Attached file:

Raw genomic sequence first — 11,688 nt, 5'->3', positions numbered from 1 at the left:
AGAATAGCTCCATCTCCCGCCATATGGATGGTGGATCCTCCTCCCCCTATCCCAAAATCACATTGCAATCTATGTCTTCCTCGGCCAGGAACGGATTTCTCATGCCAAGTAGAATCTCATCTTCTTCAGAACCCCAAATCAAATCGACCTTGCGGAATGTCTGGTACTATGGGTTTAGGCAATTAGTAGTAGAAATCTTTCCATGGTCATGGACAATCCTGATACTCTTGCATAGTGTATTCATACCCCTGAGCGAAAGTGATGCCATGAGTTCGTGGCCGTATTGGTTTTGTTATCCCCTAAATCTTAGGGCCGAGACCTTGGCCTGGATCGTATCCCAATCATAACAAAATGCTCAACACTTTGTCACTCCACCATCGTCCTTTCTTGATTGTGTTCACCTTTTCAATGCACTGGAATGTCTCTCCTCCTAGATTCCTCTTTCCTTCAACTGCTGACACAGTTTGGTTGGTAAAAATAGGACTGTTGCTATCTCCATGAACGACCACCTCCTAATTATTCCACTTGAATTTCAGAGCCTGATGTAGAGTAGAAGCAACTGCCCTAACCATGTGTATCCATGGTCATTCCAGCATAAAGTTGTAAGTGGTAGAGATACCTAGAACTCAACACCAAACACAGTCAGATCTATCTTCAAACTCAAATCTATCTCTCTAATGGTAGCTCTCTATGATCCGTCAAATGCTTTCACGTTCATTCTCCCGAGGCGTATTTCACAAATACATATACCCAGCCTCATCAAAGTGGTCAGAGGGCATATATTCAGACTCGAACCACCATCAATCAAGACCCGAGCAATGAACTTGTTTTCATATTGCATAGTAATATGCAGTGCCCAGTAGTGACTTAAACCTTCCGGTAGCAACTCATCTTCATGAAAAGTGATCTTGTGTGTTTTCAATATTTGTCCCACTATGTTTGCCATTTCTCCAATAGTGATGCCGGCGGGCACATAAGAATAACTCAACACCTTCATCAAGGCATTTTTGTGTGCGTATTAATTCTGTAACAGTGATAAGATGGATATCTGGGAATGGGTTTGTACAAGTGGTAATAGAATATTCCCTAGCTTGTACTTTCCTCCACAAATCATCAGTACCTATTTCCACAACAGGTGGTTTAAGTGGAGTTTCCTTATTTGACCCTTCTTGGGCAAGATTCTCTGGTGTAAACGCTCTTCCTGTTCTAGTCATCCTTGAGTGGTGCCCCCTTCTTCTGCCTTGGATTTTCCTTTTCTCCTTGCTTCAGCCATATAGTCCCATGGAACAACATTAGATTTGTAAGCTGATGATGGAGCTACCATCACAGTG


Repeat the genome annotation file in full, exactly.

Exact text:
Raw genomic sequence first — 11,688 nt, 5'->3', positions numbered from 1 at the left:
AGAATAGCTCCATCTCCCGCCATATGGATGGTGGATCCTCCTCCCCCTATCCCAAAATCACATTGCAATCTATGTCTTCCTCGGCCAGGAACGGATTTCTCATGCCAAGTAGAATCTCATCTTCTTCAGAACCCCAAATCAAATCGACCTTGCGGAATGTCTGGTACTATGGGTTTAGGCAATTAGTAGTAGAAATCTTTCCATGGTCATGGACAATCCTGATACTCTTGCATAGTGTATTCATACCCCTGAGCGAAAGTGATGCCATGAGTTCGTGGCCGTATTGGTTTTGTTATCCCCTAAATCTTAGGGCCGAGACCTTGGCCTGGATCGTATCCCAATCATAACAAAATGCTCAACACTTTGTCACTCCACCATCGTCCTTTCTTGATTGTGTTCACCTTTTCAATGCACTGGAATGTCTCTCCTCCTAGATTCCTCTTTCCTTCAACTGCTGACACAGTTTGGTTGGTAAAAATAGGACTGTTGCTATCTCCATGAACGACCACCTCCTAATTATTCCACTTGAATTTCAGAGCCTGATGTAGAGTAGAAGCAACTGCCCTAACCATGTGTATCCATGGTCATTCCAGCATAAAGTTGTAAGTGGTAGAGATACCTAGAACTCAACACCAAACACAGTCAGATCTATCTTCAAACTCAAATCTATCTCTCTAATGGTAGCTCTCTATGATCCGTCAAATGCTTTCACGTTCATTCTCCCGAGGCGTATTTCACAAATACATATACCCAGCCTCATCAAAGTGGTCAGAGGGCATATATTCAGACTCGAACCACCATCAATCAAGACCCGAGCAATGAACTTGTTTTCATATTGCATAGTAATATGCAGTGCCCAGTAGTGACTTAAACCTTCCGGTAGCAACTCATCTTCATGAAAAGTGATCTTGTGTGTTTTCAATATTTGTCCCACTATGTTTGCCATTTCTCCAATAGTGATGCCGGCGGGCACATAAGAATAACTCAACACCTTCATCAAGGCATTTTTGTGTGCGTATTAATTCTGTAACAGTGATAAGATGGATATCTGGGAATGGGTTTGTACAAGTGGTAATAGAATATTCCCTAGCTTGTACTTTCCTCCACAAATCATCAGTACCTATTTCCACAACAGGTGGTTTAAGTGGAGTTTCCTTATTTGACCCTTCTTGGGCAAGATTCTCTGGTGTAAACGCTCTTCCTGTTCTAGTCATCCTTGAGTGGTGCCCCCTTCTTCTGCCTTGGATTTTCCTTTTCTCCTTGCTTCAGCCATATAGTCCCATGGAACAACATTAGATTTGTAAGCTGATGATGGAGCTACCATCACAGTG